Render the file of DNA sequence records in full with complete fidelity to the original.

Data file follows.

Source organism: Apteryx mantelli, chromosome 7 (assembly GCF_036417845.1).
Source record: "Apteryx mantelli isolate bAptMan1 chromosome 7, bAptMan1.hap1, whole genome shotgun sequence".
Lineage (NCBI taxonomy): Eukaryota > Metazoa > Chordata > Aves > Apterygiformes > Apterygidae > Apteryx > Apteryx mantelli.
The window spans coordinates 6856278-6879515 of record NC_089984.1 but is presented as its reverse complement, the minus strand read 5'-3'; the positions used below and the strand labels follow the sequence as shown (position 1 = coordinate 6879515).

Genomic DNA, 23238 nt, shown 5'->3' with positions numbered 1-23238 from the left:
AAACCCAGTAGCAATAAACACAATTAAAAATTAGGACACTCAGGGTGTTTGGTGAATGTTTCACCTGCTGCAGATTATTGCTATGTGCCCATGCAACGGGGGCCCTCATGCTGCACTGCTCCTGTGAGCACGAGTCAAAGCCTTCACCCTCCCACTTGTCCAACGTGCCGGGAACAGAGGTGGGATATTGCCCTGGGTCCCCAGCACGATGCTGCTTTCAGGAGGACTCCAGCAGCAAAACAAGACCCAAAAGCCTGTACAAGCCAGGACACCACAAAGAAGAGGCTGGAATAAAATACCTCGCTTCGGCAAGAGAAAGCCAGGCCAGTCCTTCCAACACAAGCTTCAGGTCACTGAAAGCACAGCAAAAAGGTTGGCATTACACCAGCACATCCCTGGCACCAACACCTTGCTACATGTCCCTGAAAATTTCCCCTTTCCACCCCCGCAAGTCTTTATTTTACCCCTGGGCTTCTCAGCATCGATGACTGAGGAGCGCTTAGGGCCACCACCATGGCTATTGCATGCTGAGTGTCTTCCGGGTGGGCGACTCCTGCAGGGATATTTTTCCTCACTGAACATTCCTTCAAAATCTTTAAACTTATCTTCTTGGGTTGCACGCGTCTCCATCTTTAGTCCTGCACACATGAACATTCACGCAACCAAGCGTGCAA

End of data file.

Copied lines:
Source organism: Apteryx mantelli, chromosome 7 (assembly GCF_036417845.1).
Source record: "Apteryx mantelli isolate bAptMan1 chromosome 7, bAptMan1.hap1, whole genome shotgun sequence".
Lineage (NCBI taxonomy): Eukaryota > Metazoa > Chordata > Aves > Apterygiformes > Apterygidae > Apteryx > Apteryx mantelli.
The window spans coordinates 6856278-6879515 of record NC_089984.1 but is presented as its reverse complement, the minus strand read 5'-3'; the positions used below and the strand labels follow the sequence as shown (position 1 = coordinate 6879515).

Genomic DNA, 23238 nt, shown 5'->3' with positions numbered 1-23238 from the left:
AAACCCAGTAGCAATAAACACAATTAAAAATTAGGACACTCAGGGTGTTTGGTGAATGTTTCACCTGCTGCAGATTATTGCTATGTGCCCATGCAACGGGGGCCCTCATGCTGCACTGCTCCTGTGAGCACGAGTCAAAGCCTTCACCCTCCCACTTGTCCAACGTGCCGGGAACAGAGGTGGGATATTGCCCTGGGTCCCCAGCACGATGCTGCTTTCAGGAGGACTCCAGCAGCAAAACAAGACCCAAAAGCCTGTACAAGCCAGGACACCACAAAGAAGAGGCTGGAATAAAATACCTCGCTTCGGCAAGAGAAAGCCAGGCCAGTCCTTCCAACACAAGCTTCAGGTCACTGAAAGCACAGCAAAAAGGTTGGCATTACACCAGCACATCCCTGGCACCAACACCTTGCTACATGTCCCTGAAAATTTCCCCTTTCCACCCCCGCAAGTCTTTATTTTACCCCTGGGCTTCTCAGCATCGATGACTGAGGAGCGCTTAGGGCCACCACCATGGCTATTGCATGCTGAGTGTCTTCCGGGTGGGCGACTCCTGCAGGGATATTTTTCCTCACTGAACATTCCTTCAAAATCTTTAAACTTATCTTCTTGGGTTGCACGCGTCTCCATCTTTAGTCCTGCACACATGAACATTCACGCAACCAAGCGTGCAA